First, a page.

Turnaround plan expected to boost Pick n Pay earnings
Pick n Pay is reaping the benefits of its turnaround plan. Having cut costs, closed underperforming stores and improved its supply chain and information technology, full-year headline earnings per share are expected to rise 20%-30% for the year to end February compared with the year before.
"The result demonstrates good progress across all areas of the business," said the retailer. "It delivers on the group’s determination that its improved performance should be customer-led as well as cost-driven."
In its trading statement, Pick n Pay said the group had restricted its selling price inflation to 3.1%. This is below average food inflation of 5.3% for the same period, as measured by the consumer price index.
Avior Capital Markets analyst Kyle Rollinson said that the growth in earnings was roughly in line with expectation.
"Management continues to deliver on the turnaround strategy. The numbers are more than decent, especially considering the environment," he said.
Conditions in the retail sector are now the toughest they have been in a long time. Inflation is rising, wage increases are minimal, employment is low, and growth is depressed. Consumers are also highly indebted.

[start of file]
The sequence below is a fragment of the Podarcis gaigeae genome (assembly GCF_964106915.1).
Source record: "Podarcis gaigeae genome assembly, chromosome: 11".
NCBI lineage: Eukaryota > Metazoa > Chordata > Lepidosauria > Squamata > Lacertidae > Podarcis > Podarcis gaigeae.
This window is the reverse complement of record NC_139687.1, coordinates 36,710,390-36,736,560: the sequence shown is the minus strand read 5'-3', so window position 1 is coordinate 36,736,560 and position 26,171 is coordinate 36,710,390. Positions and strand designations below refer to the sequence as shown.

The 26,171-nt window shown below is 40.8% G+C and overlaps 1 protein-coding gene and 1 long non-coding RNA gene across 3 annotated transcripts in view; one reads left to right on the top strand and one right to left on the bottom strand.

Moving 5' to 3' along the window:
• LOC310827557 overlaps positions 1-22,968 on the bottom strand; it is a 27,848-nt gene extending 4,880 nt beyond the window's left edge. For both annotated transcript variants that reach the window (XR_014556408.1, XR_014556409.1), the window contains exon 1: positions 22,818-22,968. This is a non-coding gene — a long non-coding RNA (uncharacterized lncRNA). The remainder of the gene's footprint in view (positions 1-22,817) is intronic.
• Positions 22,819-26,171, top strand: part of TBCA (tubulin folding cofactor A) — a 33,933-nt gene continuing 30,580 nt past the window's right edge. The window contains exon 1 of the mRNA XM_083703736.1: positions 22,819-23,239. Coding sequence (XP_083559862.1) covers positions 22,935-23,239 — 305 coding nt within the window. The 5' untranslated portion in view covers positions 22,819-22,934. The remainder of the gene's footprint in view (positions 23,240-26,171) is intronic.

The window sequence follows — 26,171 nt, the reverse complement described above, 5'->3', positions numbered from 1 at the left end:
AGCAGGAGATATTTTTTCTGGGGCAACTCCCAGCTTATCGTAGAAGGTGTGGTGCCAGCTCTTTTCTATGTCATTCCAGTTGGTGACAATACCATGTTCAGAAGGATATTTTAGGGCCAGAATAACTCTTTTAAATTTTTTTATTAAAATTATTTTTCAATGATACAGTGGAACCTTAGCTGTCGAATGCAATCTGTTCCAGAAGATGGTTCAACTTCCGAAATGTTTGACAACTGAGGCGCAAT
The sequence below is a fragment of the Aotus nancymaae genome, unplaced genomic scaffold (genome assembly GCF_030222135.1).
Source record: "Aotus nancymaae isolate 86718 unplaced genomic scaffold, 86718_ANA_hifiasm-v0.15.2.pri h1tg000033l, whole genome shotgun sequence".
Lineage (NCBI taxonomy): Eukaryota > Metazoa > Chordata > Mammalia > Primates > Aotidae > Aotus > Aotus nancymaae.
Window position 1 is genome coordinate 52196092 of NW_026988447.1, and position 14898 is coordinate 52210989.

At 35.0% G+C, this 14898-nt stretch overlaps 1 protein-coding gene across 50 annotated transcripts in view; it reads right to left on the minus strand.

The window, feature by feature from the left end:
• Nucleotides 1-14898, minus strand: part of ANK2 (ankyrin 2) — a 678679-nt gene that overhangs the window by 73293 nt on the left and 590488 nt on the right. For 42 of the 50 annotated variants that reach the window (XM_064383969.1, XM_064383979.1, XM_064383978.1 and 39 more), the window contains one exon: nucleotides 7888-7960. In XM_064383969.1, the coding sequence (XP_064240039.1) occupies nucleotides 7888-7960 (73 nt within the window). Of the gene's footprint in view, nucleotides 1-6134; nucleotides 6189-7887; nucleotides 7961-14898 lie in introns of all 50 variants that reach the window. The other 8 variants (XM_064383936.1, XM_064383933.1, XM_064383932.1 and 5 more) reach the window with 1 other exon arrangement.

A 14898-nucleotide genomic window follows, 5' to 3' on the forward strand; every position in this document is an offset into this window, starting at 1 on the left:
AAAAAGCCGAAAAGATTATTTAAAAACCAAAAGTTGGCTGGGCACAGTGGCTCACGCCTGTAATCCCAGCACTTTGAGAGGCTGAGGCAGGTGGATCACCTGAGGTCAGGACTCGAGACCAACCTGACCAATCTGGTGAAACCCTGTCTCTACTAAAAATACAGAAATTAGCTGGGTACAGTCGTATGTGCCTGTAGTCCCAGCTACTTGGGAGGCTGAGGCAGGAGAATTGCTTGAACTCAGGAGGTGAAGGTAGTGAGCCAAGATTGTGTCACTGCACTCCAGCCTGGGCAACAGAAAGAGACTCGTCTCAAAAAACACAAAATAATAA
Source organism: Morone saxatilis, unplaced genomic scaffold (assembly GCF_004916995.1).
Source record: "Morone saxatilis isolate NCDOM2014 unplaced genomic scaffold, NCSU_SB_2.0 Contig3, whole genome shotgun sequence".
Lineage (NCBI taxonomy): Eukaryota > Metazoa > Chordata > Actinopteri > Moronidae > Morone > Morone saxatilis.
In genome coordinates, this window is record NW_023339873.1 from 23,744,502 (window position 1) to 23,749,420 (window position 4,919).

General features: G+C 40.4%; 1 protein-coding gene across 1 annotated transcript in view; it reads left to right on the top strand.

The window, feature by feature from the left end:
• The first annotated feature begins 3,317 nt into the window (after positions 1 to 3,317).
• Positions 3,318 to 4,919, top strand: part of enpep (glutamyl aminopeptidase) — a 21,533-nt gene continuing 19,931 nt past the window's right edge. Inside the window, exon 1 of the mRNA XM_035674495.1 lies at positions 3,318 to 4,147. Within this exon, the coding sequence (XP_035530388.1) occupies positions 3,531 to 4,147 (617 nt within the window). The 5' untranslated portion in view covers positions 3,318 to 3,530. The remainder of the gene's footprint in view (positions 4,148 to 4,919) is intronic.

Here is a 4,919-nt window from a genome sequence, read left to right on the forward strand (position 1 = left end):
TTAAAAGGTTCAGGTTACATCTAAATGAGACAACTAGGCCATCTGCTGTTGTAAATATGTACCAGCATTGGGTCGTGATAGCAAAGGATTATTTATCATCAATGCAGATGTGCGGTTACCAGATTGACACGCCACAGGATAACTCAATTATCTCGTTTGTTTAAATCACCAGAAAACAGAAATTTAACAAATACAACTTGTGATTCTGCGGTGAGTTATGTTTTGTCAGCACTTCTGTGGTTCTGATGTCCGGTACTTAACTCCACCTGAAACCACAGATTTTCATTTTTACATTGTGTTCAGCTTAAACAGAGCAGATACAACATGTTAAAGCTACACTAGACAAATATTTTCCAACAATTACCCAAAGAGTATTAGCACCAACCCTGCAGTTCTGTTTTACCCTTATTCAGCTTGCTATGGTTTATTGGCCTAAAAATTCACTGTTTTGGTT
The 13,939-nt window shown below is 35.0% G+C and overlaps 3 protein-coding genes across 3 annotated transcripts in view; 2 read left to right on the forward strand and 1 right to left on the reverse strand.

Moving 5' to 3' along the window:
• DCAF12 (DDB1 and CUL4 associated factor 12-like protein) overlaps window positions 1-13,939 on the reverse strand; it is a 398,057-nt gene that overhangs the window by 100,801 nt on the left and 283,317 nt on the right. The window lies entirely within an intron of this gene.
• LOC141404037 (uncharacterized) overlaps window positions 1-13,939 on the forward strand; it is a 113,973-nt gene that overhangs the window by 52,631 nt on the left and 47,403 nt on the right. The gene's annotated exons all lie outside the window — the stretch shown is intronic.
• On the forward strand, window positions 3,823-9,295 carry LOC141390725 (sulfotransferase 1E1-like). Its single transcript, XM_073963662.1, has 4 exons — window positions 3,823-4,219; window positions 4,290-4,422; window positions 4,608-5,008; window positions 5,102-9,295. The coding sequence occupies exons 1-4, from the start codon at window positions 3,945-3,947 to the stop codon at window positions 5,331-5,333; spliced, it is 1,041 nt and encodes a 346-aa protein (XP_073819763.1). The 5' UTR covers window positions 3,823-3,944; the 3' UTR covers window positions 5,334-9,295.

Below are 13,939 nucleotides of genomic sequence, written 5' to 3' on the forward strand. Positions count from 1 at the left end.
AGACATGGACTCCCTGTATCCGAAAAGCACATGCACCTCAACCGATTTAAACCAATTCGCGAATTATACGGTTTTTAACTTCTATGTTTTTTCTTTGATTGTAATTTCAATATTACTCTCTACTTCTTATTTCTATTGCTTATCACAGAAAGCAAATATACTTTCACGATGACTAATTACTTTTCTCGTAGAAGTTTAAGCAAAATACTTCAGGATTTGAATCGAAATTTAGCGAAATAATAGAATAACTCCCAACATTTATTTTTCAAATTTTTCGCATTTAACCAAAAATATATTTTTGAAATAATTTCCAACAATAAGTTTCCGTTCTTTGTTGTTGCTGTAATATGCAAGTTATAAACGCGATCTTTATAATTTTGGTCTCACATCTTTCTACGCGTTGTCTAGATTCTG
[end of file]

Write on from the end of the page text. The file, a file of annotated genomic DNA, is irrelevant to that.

In its interim results, released late in February, Shoprite reported an 8.8% rise in turnover while diluted headline earnings per share grew 8.9% to 403c.
Absa Investments retail analyst Chris Gilmour said Pick n Pay’s results were exactly what the market needed to see.
"They’ve shown some very good growth. The rise in turnover shows that they are taking market share from somewhere, and that somewhere is probably Shoprite."
Pick n Pay’s group turnover growth of 8.2% for the year is the strongest delivered for several years, higher than the 6.1% growth delivered.
Despite the great numbers, Pick n Pay stores share price ended on Monday 1.13% lower at R70.13 on the JSE. "I wouldn’t pay too much attention to the share price. It is the most expensive in the retail sector. It’s not unsurprising to see a pull back," Mr Gilmour said.